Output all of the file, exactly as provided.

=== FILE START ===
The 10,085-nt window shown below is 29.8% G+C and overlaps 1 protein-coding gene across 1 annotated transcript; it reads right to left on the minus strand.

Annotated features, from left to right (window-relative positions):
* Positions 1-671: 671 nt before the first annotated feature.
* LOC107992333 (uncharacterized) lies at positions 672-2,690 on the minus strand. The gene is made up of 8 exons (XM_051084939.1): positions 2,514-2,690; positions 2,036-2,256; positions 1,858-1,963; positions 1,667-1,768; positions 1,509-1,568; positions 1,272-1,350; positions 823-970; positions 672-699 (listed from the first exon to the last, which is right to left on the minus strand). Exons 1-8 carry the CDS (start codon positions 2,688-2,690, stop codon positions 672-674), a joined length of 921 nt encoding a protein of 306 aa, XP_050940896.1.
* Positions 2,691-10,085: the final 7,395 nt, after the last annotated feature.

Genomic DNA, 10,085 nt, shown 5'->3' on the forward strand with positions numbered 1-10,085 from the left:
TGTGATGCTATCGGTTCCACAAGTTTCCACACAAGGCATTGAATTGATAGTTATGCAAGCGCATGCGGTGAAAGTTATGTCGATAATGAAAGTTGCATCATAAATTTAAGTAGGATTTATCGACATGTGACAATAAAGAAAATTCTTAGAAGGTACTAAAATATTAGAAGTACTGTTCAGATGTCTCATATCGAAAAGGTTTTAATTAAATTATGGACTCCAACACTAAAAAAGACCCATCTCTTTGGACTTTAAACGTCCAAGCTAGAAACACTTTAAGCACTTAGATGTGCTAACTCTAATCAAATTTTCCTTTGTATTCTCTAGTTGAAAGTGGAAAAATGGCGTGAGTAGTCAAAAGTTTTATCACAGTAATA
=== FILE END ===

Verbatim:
The 10,085-nt window shown below is 29.8% G+C and overlaps 1 protein-coding gene across 1 annotated transcript; it reads right to left on the minus strand.

Annotated features, from left to right (window-relative positions):
* Positions 1-671: 671 nt before the first annotated feature.
* LOC107992333 (uncharacterized) lies at positions 672-2,690 on the minus strand. The gene is made up of 8 exons (XM_051084939.1): positions 2,514-2,690; positions 2,036-2,256; positions 1,858-1,963; positions 1,667-1,768; positions 1,509-1,568; positions 1,272-1,350; positions 823-970; positions 672-699 (listed from the first exon to the last, which is right to left on the minus strand). Exons 1-8 carry the CDS (start codon positions 2,688-2,690, stop codon positions 672-674), a joined length of 921 nt encoding a protein of 306 aa, XP_050940896.1.
* Positions 2,691-10,085: the final 7,395 nt, after the last annotated feature.

Genomic DNA, 10,085 nt, shown 5'->3' on the forward strand with positions numbered 1-10,085 from the left:
TGTGATGCTATCGGTTCCACAAGTTTCCACACAAGGCATTGAATTGATAGTTATGCAAGCGCATGCGGTGAAAGTTATGTCGATAATGAAAGTTGCATCATAAATTTAAGTAGGATTTATCGACATGTGACAATAAAGAAAATTCTTAGAAGGTACTAAAATATTAGAAGTACTGTTCAGATGTCTCATATCGAAAAGGTTTTAATTAAATTATGGACTCCAACACTAAAAAAGACCCATCTCTTTGGACTTTAAACGTCCAAGCTAGAAACACTTTAAGCACTTAGATGTGCTAACTCTAATCAAATTTTCCTTTGTATTCTCTAGTTGAAAGTGGAAAAATGGCGTGAGTAGTCAAAAGTTTTATCACAGTAATA